Iran’s judiciary confirmed on Sunday that former presidential candidate Ebrahim Raisi will serve as its next chief. The appointment of Raisi, who played a key role in Tehran’s 1988 massacre of thousands of political opponents, reflects the judiciary’s longstanding priority: to safeguard the power and Islamist ideology of the theocracy.
Selected directly by Supreme Leader Ayatollah Ali Khameni, Raisi replaces Sadegh Amoli Larijani, whom the Trump administration sanctioned last year for committing “serious human rights abuses,” including the “execution of individuals who were juveniles at the time of their crime and the torture or cruel, inhumane, and degrading treatment or punishment of prisoners in Iran, including amputations.”
The same description could apply to Raisi.
In the summer of 1988, then-Supreme Leader Ayatollah Ruhollah Khomeini issued a fatwa sentencing political prisoners to death, declaring them “apostates of Islam.” Tehran proceeded to establish panels in prisons throughout the country known as Death Commissions, which decided who would live and who would die. Raisi served on a four-member commission that presided over the killing of inmates in Evin Prison, Iran’s most notorious jail, and Gohardasht Prison.
“They would line up prisoners,” recalled Kamal Afkhami Ardekani, a former Evin official, “in a 14-by-five-meter hall in the central office building and then ask them one question, ‘What is your political affiliation?’” Those who identified as regime opponents “would be hanged from cranes in position in the car park behind the building.” Throughout most of July and August, he said, the prison executed inmates every half hour from 7:30 a.m. to 5:00 p.m.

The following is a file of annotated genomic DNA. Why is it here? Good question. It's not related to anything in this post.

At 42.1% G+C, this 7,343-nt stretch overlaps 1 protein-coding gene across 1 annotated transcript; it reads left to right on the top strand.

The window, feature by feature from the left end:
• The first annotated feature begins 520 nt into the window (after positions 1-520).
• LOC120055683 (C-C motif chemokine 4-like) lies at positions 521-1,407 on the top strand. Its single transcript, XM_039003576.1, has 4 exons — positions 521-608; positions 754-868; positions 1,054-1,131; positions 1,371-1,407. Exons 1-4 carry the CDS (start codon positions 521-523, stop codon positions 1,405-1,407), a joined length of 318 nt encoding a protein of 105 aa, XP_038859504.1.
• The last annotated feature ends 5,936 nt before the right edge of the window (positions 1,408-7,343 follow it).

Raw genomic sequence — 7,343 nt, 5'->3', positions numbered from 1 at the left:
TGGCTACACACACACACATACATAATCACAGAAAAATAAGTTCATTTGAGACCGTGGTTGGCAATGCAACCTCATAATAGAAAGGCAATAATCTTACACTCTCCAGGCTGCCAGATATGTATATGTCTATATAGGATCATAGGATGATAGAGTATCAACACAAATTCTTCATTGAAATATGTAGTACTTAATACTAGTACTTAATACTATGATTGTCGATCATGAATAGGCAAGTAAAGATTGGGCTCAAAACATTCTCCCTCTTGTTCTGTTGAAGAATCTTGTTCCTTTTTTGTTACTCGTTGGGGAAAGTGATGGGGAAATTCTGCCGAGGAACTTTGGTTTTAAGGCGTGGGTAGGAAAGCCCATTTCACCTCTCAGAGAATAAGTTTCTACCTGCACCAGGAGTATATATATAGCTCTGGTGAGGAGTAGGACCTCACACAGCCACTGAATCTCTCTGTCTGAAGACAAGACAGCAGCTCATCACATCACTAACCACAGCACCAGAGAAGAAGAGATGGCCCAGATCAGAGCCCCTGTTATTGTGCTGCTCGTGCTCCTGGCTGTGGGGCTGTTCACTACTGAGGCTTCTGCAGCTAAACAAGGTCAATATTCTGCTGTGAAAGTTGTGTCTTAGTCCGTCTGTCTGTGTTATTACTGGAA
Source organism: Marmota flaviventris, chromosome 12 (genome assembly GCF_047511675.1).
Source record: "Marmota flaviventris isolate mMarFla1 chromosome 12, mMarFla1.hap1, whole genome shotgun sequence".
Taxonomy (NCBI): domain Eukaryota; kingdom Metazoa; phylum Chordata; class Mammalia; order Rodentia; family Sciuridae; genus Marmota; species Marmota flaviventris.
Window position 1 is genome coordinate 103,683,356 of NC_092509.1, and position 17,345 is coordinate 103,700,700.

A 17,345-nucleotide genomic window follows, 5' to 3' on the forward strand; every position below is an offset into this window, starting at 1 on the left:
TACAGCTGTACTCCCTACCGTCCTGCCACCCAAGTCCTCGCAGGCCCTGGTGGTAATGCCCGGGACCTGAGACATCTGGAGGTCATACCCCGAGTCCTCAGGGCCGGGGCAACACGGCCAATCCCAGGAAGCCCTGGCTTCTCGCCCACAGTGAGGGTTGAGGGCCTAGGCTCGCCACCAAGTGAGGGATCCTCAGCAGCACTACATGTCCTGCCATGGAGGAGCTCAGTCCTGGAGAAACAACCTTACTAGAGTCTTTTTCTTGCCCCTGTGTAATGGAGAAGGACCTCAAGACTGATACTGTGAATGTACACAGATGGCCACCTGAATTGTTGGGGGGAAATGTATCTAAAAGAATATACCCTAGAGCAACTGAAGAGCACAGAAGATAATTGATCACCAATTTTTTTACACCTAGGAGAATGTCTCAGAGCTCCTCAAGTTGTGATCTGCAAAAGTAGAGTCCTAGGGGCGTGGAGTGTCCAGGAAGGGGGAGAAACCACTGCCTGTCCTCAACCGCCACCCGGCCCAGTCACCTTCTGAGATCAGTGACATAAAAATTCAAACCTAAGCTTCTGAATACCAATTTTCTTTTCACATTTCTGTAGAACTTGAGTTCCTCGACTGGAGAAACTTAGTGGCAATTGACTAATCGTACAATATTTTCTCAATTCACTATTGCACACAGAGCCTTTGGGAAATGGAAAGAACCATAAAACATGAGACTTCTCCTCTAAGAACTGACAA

The “intensity of the executions was so much that it affected the guards themselves,” said one Evin prisoner, Saeed Amirkhizi. “Even the cruel torturers, who had been tormenting and executing prisoners for years, were astonished by this level of cruelty and barbarity. Hajj Amjad, a guard … famous for his short temper and brutality, became unbelievably quiet and introverted after the carnage.”
In 2016, an audio recording from 1988 emerged of a meeting between Grand Ayatollah Hossein Ali Montazeri, a deputy to Khomeini, and Raisi and the other three members of his commission. In an extraordinary rebuke, Montazeri told the panel that its members had perpetrated the “greatest crime committed under the Islamic Republic,” and “will in the future be etched in the annals of history as criminals.”
Raisi has held multiple other positions in Iran’s judiciary, including prosecutor (1980-1994), deputy chief justice (2004-2014), and attorney general (2014-2016). In these capacities, he sought or presided over the prosecution, imprisonment, torture, and execution of countless detainees. On one occasion, he lauded the amputation of a thief’s hand, calling it “divine punishment” and a “source of pride.”
Since 2016, Raisi has served as the custodian of Astan Quds Razavi, a massive business conglomerate with a real-estate portfolio worth an estimated $20 billion, which effectively functions as a slush fund for Iran’s supreme leader.
Raisi appears unashamed of his resume. During his abortive bid for president in 2017, his campaign page posted a video justifying the 1988 massacre. And in a 2018 speech, Raisi referred to the massacre as “one of the proud achievements of the system.”
Washington should obviously sanction Raisi as well as Astan Quds Razavi. Consistency certainly compels such actions, as does remembrance and justice.
Tzvi Kahn is a senior Iran analyst at the Foundation for Defense of Democracies (FDD), where he also contributes to FDD’s Center on Economic and Financial Power (CEFP). Follow him on Twitter @TzviKahn. Follow FDD on Twitter @FDD and @FDD_CEFP. FDD is a Washington, DC-based, nonpartisan research institute focusing on national security and foreign policy.